Cala Molins with it's purple pine treetrunks on an orange sloping hillside and bright blue sky between:
"Cala Molins", pencil and Neocolour in sketchpad, A4.
Aperitif under a bamboo shade, olives with herbs, and the afternoon is gone. Time to get the bus home and dinner again under the stars.
Ach, there's nuthin' else for it - I'll just have a curry and watch the telly till summer returns again!
On one of my frequent walks along the farmland roads around Auldhouse, qui vicino East Kilbride, I came upon this perfect but dead specimen of Mr Reynard Fox:
"Mr Fox Bought The Farm", acrylics on paper, 43x59cm.
He was lying on a verge of dead grasses partially hidden from view and my guess is that he had been struck by a passing car. There was no sign of blood and apart from the slighly awkward turn of the neck looked as though he was asleep. When I looked in closely I was ready to run a mile if he was actually still alive.
But alas, no - dead as a doornail, and he wasn't resting. He had "kicked the bucket, shuffled off 'is mortal coil, run down the curtain and joined the bleedin' choir invisibile!!". He was a dead fox.
Every day that I go out into my studio I start with what I call a "Subconscious Musing". This gets me going. The brush is wet, the arm is moving, marks appear. It relies purely on how I feel at that moment with judgement suspended on what it might turn out like:
Subconscious Musing: Mixed media on sugar paper, 59x86cm.
There is a whole new world waiting to be explored so long as I suspend my critical faculties and just go with the flow. Most often the results are just a compost heap of confusion...a rag-bag of detrius, an adulterated mess (such are the vageries of my mind).
Occassionally some suggested structure presents itself and I see meaningful images that please me. I am contented and so the day's real work can begin.
Well, the penny finally dropped with an almighty clang!
I've been here before, of course, (many times but without proper recognition) but when this current manifestation arrived with a bang I knew in my heart completely that this is what I have been searching for - unabashed expressive painting carried out with total confidence. It's the culmination of many hours standing in front of an easel, and yet it comes so easily. Very strange, but also very satisfying.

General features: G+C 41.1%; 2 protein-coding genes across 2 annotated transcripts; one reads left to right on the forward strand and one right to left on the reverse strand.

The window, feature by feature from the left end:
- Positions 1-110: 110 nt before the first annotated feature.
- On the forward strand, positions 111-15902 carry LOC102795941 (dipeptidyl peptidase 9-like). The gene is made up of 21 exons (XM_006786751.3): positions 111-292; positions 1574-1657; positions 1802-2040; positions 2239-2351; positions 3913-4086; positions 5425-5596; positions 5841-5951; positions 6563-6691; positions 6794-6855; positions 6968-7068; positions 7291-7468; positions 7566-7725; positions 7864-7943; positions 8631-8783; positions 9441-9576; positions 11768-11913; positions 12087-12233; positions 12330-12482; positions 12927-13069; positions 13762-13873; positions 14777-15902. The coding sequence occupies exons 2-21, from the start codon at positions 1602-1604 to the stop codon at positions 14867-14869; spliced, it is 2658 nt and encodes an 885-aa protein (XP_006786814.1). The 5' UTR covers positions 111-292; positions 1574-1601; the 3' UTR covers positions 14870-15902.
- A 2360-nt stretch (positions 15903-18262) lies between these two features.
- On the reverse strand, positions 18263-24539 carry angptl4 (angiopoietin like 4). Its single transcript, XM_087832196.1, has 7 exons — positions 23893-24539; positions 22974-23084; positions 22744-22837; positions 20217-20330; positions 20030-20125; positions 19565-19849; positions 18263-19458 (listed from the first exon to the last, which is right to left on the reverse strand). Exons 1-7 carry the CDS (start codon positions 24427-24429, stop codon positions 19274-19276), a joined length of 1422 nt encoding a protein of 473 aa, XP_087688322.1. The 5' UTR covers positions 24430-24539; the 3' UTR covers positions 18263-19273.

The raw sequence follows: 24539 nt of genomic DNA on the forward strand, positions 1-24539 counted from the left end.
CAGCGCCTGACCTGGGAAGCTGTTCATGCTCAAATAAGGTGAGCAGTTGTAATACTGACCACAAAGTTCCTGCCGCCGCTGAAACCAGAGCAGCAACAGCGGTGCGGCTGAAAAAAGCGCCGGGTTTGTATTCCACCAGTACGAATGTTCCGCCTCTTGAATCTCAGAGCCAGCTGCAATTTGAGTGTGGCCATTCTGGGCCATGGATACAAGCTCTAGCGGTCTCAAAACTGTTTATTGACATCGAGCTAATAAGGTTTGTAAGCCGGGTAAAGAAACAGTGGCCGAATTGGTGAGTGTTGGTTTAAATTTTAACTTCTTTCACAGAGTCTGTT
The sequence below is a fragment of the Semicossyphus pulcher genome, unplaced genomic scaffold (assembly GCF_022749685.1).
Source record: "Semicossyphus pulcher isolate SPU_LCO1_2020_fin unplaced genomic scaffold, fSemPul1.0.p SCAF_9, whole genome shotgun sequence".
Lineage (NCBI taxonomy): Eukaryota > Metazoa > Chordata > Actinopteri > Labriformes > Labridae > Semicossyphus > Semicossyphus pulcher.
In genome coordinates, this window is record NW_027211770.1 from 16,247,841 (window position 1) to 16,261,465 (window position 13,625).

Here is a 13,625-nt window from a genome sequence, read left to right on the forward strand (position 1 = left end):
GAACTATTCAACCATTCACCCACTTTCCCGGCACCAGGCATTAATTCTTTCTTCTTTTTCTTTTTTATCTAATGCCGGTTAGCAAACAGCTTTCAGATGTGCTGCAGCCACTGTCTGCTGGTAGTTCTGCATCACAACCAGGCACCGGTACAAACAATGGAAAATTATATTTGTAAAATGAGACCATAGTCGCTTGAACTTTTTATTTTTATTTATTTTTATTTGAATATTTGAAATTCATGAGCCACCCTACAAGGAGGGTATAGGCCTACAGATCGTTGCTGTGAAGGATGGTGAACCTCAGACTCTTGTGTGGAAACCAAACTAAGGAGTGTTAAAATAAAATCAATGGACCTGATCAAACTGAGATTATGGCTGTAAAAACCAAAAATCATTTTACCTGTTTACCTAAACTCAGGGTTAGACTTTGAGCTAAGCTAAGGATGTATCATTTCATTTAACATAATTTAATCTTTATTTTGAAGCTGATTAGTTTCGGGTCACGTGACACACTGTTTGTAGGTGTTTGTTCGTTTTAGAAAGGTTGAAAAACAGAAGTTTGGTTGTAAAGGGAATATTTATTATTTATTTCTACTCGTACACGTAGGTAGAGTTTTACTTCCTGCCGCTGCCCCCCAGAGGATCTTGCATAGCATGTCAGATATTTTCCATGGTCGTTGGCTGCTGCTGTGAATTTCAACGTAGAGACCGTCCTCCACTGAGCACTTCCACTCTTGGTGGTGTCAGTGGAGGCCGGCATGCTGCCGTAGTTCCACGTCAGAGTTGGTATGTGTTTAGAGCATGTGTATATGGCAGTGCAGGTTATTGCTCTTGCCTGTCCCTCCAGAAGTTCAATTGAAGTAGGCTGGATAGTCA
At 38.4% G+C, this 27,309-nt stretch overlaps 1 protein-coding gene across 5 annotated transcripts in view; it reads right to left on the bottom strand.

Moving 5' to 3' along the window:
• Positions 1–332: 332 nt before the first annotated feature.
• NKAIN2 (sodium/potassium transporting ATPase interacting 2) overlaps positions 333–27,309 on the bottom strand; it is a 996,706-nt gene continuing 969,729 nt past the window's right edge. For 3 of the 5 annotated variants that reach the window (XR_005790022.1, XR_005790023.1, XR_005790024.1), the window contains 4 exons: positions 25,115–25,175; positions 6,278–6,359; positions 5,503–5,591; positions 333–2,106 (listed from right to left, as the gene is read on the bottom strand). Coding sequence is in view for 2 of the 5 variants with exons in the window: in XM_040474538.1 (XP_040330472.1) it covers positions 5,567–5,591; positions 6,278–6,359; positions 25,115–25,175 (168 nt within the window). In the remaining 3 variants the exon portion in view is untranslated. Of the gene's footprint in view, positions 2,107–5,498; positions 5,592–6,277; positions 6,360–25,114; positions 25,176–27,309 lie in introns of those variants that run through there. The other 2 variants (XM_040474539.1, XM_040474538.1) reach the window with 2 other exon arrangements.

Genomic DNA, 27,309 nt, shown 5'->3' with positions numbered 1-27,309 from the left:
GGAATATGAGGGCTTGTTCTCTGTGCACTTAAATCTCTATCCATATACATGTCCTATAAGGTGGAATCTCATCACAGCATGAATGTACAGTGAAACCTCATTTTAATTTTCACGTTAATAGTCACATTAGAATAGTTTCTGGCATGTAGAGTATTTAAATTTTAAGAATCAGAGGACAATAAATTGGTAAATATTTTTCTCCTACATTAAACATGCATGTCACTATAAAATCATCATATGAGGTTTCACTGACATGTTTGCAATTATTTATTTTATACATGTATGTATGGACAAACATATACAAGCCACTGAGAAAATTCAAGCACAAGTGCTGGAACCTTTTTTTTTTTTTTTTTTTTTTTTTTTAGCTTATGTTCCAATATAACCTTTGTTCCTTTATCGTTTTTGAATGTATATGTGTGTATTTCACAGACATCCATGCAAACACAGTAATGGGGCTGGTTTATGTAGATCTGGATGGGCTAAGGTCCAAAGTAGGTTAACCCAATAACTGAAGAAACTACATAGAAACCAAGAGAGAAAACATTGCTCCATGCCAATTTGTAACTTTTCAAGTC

And what better subject than humongously huge mammy and daddy pigs!
"Pyramus", Acrylics on paper,43x59cm.
"Thisby", Acrylics on paper, 43x59cm.
Mammy Pig was separated from her paramour by a brick wall but they snuffled and smooched through a gapping chink much like Pyramus and Thisby in A Midsummer Nights Dream:
THISBY: O wall, full often hast thou heard my moans,
For parting my fair Pyramus and me!
My cherry lips have often kisse'd thy stones,
Thy stones with lime and hair knit up in thee.
PYRAMUS: I see a voice; now will I to the chink,
To spy an I can hear my Thisby's face.
THISBY: My love! thou art my love, I think.
PYRAMUS: Think what thou wilt, I am thy lover's grace;
And like Limander am I trusty still....Oh, kiss me through the hole of this vile wall.
THISBY: I kiss the wall's hole, not your lips at all!
These two champions can be seen up at Wester Kittochside Farm as part of the National Trust for Scotland's Museum of Rural Life at East Kilbride, South Lanarkshire.
ps: All's well that ends well with many little piggies to testify to that!
"Three Little Piggies", Acrylics on paper, 43x59cm.
I'm not very good at imagining real settings for my figures since they are mostly created from small sketches, usually in an A6 sketchbook, without any surrounding space. I therefore tend to paint either nondescript backgrounds or invented abstract shapes. In this instance, however, my Subconscious Musing from the previous day was still fixed to the wall having just been photographed and, after a couple of painted studies of me wearing this bright canary yellow sweater and necktie I finally made the connection and decided on the Musing as background:
"Self Portrait in Yellow", acrylics on paper, 59x43cm.
I think there is great potential in this since, instead of a "manufactured" background out of thin air, what better combination than my very own images. What could be a more personal expression than that?
This is the original Subconscious Musing drawn in charcoal and pastels:
"5 October 2012", pastels on sugar-paper, 59x86cm.
And here are the two other painted studies:
"My Favourite Yellow Sweater", acrylics on paper, 59x43cm.
"Yellow-Knitted Necktie", acrylics on paper, 59x43cm.
I try to make an effort sometimes especially when we go out somewhere. It makes a change from being covered head to foot in paint-splashed zipper-jacket, dungarees, and sannies!